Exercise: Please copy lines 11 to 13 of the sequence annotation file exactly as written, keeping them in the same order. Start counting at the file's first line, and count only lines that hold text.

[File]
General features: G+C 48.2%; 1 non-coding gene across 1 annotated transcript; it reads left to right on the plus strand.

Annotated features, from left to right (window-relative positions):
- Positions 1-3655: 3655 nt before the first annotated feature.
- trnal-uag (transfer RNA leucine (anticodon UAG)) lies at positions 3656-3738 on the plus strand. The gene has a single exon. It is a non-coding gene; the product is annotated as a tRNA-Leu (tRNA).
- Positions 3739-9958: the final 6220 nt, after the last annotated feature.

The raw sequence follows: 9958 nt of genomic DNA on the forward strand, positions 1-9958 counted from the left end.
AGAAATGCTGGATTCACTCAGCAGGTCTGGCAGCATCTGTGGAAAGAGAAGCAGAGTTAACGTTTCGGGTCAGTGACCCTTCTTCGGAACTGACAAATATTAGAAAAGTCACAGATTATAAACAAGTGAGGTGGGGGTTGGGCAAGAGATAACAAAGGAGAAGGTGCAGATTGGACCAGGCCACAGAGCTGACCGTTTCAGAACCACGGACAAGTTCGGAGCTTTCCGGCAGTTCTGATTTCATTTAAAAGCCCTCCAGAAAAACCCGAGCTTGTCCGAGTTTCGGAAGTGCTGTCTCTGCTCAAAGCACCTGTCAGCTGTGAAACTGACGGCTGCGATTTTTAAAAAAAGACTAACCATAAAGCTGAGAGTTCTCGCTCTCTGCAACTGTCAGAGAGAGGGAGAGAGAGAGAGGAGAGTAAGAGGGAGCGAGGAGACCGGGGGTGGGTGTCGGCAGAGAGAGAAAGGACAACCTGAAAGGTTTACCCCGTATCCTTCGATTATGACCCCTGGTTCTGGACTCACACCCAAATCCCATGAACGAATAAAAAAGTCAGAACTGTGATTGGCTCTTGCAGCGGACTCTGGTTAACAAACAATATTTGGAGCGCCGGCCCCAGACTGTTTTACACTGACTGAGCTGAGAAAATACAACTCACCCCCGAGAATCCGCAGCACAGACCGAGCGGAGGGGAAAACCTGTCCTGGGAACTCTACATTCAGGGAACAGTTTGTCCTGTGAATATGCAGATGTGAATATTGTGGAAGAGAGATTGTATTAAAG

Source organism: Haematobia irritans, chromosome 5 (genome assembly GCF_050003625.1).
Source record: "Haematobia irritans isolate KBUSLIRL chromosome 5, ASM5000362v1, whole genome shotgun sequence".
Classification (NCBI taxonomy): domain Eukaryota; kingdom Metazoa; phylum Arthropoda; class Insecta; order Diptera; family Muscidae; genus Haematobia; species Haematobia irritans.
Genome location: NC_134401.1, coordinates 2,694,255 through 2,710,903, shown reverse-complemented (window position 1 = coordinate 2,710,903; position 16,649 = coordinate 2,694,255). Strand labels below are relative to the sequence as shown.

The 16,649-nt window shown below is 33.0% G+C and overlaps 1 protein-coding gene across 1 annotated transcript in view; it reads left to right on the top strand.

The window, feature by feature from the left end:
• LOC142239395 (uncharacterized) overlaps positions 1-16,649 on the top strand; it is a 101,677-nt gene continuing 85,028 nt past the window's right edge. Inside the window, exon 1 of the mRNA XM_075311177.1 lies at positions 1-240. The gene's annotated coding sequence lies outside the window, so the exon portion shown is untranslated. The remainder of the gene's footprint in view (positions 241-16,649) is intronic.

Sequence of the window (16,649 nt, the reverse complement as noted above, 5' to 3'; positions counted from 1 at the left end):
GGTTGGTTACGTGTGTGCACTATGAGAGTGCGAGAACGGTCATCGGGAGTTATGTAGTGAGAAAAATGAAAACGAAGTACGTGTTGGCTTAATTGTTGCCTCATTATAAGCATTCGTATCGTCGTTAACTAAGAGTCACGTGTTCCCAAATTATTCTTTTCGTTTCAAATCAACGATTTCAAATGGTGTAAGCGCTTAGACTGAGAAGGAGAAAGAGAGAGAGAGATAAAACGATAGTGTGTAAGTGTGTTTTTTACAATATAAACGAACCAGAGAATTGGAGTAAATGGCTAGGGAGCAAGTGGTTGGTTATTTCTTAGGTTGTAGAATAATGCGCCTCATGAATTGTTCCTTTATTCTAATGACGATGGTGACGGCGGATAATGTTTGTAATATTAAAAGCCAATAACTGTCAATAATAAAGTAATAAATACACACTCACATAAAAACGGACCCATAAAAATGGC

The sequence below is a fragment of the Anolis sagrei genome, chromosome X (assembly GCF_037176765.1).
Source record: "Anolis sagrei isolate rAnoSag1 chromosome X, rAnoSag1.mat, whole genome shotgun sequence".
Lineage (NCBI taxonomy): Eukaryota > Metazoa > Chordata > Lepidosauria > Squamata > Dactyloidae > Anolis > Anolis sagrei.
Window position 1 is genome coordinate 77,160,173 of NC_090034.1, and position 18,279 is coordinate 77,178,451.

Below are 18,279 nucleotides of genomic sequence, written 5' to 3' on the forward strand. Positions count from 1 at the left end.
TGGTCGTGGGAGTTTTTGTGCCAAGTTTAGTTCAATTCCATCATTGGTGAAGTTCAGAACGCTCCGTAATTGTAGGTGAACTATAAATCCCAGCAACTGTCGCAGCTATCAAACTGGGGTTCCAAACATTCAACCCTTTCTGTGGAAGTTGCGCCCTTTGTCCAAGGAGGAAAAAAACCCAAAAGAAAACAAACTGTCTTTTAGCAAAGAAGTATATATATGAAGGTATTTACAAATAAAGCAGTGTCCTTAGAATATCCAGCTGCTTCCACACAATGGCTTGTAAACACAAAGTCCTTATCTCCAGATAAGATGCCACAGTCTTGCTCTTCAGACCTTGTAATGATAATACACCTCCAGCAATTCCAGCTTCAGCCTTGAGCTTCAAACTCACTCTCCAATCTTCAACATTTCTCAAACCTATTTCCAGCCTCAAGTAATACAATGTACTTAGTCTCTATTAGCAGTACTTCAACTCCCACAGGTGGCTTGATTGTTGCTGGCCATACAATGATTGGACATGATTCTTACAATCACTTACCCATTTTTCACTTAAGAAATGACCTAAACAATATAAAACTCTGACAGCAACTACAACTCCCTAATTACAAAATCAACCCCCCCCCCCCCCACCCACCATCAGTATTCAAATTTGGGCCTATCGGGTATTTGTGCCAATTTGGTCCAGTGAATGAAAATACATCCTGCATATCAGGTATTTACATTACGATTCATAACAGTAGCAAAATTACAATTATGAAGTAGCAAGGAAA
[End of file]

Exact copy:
Genome location: NC_134401.1, coordinates 2,694,255 through 2,710,903, shown reverse-complemented (window position 1 = coordinate 2,710,903; position 16,649 = coordinate 2,694,255). Strand labels below are relative to the sequence as shown.

The 16,649-nt window shown below is 33.0% G+C and overlaps 1 protein-coding gene across 1 annotated transcript in view; it reads left to right on the top strand.

The window, feature by feature from the left end: